On a recent visit to her her son’s middle school class, she said, she saw at least five out of 30 students looking at material on their computers that was not related to the lesson. She said her son spent more time looking at his device than listening to the teacher.
In addition, a group of middle school students in her neighborhood were found looking at pornography on their devices, she said.
Parents have reported to the school system that their children are able to hack through the district’s security system to access unauthorized sites, Webb said.
The Johns Hopkins University Center for Research and Reform in Education, which has studied STAT for the district, reported in July that teachers have witnessed the same abuses.
The district has awarded the center $711,330 since 2014 under a contract to evaluate STAT.
“Over three quarters of teachers surveyed indicated inappropriate use of technology occurred at least occasionally,” the center reported. “Most frequently, elementary, middle, and high school students were mentioned playing games, visiting various unapproved websites, or using programs on their devices such as the camera.”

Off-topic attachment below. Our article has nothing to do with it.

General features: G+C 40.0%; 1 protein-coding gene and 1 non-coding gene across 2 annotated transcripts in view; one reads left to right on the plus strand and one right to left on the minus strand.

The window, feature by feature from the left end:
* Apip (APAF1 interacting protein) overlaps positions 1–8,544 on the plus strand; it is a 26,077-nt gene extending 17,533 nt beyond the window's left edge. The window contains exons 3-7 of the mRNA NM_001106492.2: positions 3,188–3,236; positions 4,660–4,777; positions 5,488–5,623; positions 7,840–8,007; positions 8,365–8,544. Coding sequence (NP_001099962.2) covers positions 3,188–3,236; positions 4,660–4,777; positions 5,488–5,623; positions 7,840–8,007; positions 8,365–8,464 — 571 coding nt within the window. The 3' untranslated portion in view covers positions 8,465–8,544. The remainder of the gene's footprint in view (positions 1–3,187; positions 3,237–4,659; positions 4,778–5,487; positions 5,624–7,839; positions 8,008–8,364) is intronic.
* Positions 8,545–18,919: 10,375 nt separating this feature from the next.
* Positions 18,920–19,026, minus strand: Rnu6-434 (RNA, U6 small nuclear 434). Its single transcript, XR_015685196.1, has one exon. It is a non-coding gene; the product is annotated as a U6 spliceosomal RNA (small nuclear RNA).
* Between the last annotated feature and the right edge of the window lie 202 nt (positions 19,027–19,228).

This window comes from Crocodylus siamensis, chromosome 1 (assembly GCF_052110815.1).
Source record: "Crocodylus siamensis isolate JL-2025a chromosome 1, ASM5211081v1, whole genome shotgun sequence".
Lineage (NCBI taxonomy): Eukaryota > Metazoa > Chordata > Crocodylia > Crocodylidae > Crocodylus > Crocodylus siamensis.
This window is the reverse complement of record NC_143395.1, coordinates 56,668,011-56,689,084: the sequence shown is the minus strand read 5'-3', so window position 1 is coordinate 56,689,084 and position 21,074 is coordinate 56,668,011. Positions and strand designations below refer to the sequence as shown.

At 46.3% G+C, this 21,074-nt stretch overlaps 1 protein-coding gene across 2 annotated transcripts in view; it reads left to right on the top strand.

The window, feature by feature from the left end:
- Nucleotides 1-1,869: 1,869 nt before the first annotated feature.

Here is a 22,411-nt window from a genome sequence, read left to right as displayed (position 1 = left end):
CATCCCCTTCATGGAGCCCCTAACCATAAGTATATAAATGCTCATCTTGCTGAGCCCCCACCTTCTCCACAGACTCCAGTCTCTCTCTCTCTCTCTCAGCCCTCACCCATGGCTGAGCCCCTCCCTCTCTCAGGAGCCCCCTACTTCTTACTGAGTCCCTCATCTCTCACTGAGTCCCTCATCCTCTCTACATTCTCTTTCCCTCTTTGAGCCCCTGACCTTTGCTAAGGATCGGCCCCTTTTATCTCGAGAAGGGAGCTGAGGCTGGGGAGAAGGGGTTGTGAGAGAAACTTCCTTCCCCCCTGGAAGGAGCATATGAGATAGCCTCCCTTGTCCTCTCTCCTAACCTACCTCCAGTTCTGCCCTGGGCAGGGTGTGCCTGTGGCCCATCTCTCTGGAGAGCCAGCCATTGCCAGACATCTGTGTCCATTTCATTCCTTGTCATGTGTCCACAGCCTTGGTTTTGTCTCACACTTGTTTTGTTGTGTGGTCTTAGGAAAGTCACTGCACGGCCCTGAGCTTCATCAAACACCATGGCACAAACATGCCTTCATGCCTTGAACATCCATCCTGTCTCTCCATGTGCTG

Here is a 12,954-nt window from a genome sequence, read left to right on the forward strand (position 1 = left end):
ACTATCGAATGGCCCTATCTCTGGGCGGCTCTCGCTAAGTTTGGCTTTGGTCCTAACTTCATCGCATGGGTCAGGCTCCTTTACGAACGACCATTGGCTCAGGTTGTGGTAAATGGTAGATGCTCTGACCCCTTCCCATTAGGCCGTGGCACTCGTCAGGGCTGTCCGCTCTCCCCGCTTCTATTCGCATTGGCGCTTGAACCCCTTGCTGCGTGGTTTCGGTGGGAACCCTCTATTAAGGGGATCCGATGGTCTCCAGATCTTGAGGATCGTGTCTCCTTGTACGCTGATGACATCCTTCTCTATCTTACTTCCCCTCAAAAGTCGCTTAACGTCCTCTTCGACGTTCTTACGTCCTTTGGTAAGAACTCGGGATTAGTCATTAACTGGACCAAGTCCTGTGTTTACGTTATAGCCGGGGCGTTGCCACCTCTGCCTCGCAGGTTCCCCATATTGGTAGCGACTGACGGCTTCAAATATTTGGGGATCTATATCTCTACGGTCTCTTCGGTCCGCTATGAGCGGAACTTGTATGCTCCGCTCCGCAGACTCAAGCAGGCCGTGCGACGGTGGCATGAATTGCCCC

Students have found workarounds to bypass the school district’s firewall, the center reported, and downloaded Psiphon, a program that allows the user to have open access to the Internet.
Teachers at all levels told the Johns Hopkins researchers that they were feeling “overwhelmed and not supported with technology integration.”
“Many teachers feel that too much is happening too quickly, and consequently, they need more time to digest, plan, and perfect what is already on their plates,” the center reported.
Still, the center said, the program “seems to be meeting and often exceeding expectations” based on the support and positive reactions expressed by teachers and students.
School board member David Uhlfelder said the initiative has gone well.
“We were so far ahead of the curve and we were very innovative,” Uhlfelder said.
But other board members want the board to consider less expensive devices for elementary schools.
“We need to evaluate the total cost of the program,” said board member Kathleen Causey.
The board, she added, needs to determine if supplying a laptop to all students is as critical as other needs, such as reducing high school class sizes.
Board member Ann Miller said her colleagues need to move more slowly as they consider the new contract.